Oscar and Lucinda
The Times March 31, 1988
This is a love story, but at the climatic point when they should be planning to marry, Oscar and Lucinda are playing cards for money – he winning, in ecstasy, she losing, in swoony lightheadedness. It’s a story of passion and chance, set in England and Australia and on the oceans that divide them, in the second half of the 19th century.
Oscar has a phobia about water, but he sails for Australia. Peter Carey is Australian, but Oscar and Lucinda bridges the gap between the old world and the new and makes an organic unit of the two. He has been called Australia’s Dickens; this is shorthand for conveying the fertility of his imagination and his crowds of eccentric characters, who loom up and disappear again as people do in life. He catalogues the details of their behavior and appearance — and the behavior and appearance of umbrellas, insects, dripping taps, a lighted torch dropped down an earth closet, and anything else that catches his inner eye – with the virtuosity of a mad naturalist.
Oscar’s father is a mad naturalist, and a member of the Plymouth Brethren so fanatically strict that even raisins are sinful. He spends his free time collecting and classifying fossils on the Devon coast. Frail thin Oscar classifies his dead mother’s buttons. “Oscar wanted only certainly:”, an increasingly scarce commodity. He rejects his father only to become an Anglican clergyman.
He also becomes a gambler. Faith in God, he tells Lucinda later, is a gamble. “We must stake everything on the unprovable facet of His existence.” Conditioned to see life as a wager, he bets on horses, perfecting a system as elaborate as his father’s classifications of corals. This wonderful novel shows everyone locked in their private fantasies, dreams, fetishes, and obsessions. The passionate people, like Oscar and Lucinda, draw colder, dimmer ones into their unstable orbit.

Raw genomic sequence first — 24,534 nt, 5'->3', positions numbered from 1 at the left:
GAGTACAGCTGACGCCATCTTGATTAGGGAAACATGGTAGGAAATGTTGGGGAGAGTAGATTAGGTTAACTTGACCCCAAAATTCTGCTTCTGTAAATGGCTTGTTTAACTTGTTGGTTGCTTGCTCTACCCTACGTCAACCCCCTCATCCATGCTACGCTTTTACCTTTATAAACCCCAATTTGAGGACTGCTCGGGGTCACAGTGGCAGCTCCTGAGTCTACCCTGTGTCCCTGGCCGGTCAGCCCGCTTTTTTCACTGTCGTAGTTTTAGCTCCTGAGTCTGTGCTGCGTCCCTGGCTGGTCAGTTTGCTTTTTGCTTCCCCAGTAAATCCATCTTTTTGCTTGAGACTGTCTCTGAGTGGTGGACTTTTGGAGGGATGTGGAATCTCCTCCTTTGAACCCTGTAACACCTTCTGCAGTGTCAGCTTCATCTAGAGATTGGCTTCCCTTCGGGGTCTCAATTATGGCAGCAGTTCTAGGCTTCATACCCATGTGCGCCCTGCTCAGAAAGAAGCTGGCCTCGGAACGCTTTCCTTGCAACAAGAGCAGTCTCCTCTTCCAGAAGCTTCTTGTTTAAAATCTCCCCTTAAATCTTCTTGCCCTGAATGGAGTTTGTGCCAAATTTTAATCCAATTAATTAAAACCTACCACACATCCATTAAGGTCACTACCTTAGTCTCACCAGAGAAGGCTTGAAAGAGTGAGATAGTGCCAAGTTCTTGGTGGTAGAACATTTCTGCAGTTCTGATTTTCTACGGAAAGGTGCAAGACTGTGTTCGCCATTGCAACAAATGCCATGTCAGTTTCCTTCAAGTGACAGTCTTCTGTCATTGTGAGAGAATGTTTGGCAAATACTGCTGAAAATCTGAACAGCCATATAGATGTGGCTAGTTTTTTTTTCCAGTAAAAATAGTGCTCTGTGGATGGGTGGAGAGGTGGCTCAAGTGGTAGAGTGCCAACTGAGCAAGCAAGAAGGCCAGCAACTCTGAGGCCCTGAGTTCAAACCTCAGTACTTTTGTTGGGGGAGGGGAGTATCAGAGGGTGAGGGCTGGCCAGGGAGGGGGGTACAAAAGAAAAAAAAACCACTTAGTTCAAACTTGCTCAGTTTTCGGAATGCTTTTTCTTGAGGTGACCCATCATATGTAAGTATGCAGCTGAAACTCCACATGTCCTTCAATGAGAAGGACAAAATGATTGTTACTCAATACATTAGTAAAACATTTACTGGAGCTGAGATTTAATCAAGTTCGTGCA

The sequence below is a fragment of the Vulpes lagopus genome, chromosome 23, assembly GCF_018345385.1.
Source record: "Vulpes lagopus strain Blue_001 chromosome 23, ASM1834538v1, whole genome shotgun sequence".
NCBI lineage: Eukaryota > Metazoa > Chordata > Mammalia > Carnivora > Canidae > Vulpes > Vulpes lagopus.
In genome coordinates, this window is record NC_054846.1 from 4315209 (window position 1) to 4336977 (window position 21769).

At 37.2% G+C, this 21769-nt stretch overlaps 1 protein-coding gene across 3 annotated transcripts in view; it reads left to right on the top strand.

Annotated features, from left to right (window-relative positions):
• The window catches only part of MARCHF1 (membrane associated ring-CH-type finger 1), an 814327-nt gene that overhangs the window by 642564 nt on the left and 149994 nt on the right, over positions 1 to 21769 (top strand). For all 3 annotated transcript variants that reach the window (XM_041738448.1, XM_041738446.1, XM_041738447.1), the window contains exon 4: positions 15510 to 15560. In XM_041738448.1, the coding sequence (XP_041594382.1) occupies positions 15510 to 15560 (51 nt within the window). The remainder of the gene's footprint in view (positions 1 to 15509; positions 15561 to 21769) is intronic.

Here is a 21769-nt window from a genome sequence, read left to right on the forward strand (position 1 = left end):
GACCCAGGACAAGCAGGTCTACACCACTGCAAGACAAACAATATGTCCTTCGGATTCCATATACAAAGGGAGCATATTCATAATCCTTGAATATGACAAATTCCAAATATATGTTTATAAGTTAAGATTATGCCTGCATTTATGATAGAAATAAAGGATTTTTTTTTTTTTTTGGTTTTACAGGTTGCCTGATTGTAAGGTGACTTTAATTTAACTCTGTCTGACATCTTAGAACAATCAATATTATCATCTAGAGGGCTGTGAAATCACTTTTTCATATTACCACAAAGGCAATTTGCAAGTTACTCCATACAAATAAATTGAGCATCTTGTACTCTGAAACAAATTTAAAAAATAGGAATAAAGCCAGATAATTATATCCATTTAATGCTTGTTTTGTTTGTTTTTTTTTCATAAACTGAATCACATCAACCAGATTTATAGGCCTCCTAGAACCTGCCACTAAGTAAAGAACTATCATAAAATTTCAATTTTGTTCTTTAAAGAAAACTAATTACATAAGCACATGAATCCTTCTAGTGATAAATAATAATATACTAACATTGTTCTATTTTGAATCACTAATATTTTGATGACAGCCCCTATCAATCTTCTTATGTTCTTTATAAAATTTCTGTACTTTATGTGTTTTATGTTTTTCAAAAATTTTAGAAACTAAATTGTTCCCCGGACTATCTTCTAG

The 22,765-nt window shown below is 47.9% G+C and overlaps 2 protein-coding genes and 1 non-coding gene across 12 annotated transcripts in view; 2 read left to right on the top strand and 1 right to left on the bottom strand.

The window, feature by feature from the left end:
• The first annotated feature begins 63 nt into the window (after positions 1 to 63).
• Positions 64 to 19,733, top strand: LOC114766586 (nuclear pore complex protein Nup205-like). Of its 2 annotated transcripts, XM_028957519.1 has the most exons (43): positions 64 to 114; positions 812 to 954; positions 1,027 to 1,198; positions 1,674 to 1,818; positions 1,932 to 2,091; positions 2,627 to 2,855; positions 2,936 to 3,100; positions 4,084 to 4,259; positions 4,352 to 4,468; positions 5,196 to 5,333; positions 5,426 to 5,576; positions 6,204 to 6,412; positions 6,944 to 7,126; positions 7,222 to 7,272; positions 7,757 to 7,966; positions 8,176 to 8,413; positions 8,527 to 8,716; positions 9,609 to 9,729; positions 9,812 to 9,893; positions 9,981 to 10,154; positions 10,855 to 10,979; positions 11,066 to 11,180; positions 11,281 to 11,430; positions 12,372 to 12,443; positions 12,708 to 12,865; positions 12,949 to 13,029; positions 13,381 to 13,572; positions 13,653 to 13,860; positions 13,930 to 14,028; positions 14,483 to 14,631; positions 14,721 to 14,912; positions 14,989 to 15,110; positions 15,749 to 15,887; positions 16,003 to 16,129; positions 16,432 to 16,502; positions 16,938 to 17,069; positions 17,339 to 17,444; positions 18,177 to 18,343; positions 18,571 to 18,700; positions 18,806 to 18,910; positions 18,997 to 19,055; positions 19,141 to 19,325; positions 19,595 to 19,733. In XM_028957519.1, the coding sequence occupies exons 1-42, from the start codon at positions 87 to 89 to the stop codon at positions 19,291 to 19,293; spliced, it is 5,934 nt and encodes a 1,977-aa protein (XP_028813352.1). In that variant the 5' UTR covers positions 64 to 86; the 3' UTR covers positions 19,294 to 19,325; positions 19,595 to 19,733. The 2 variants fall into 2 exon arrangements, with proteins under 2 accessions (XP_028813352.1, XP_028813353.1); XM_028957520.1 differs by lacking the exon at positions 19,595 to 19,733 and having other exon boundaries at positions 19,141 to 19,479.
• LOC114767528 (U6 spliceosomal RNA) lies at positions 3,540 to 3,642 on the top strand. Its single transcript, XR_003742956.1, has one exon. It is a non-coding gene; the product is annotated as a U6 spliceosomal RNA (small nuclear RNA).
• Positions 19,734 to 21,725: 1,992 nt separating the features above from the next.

Meanwhile the outside world is getting busier and noisier; Victorian ideas, inventions, crowds, smells, factories, machinery, ocean-going liners, Epsom Downs, the Crystal Palace, the wharves and gambling dens of the raw new city of Sydney e also bea;lkfjasd;lkjsdafl;jksdfajkl;sdfajklsdfaHe also becomes a gambler. Fairht in God, he tells Lucinda later, is a gamble. “We must stake everythingexplode into life on the page. (On the pages, rather – 512 of them. But it’s a fast ride.) In “the fancy-factory of the mind”, religious superstition and irrational fears coexist with half-knowledge of physical laws and processes. Bodies too are industrial units, the blood hurtling round, “veins, capillaries, sweat-glands, tiny factories in the throes of complicated manufacture.”
Lucinda, “belligerently un-Christian”, the daughter of a thwarted feminist who corresponded with George Eliot, inherits land in New South Wales and spends the proceeds on a glass factory. She encounters Oscar by chance, and by chance their fantasies merge. She is a gambler too. Her passions are for card-playing, for money – and for glass, a material both fragile and tough, like herself. With Oscar at her side, she builds a glass church, held together by decorative cast-ironwork. (This, as a symbol, is becoming a Faber family favorite – another recent Faber novel by Richard Bennett, Palais Royal, has a disaffected 19th-century Anglican clergyman obsessively involved with construction of a glass and ironwork arcade in Paris.)
The biggest wager of their lives concerns the glass church. The ending of the story is awful and heartbreaking. The stresses and strain, both physical and emotional, are just too much for Oscar. Lucinda’s passion for glass began when she saw the phenomenon called “Prince Rupert’s Drop” – a solid glass teardrop which, by a freak of physics, can’t be smashed with a sledgehammer but bursts into fragments if its tail is nipped off with pliers. Carey explodes the reader’s expectations and the structure he has built up in a similar way. To say he’s Australia’s Dickens is to classify him, like fossil. He’s Australia’s Peter Carey, and ours.
Victoria Glendinning is a biographer, critic, broadcaster and and author bof three novels The Grown-Ups, Electricity, and Flight. Her biographies include Elizabeth Bowen: Portrait of a Writer, Edith Sitwell: A Unicorn Among Lions,Rebecca West: A Life . Both Vita: The Life of V. Sackville-West and Trollope won the Whitbread Biography Award.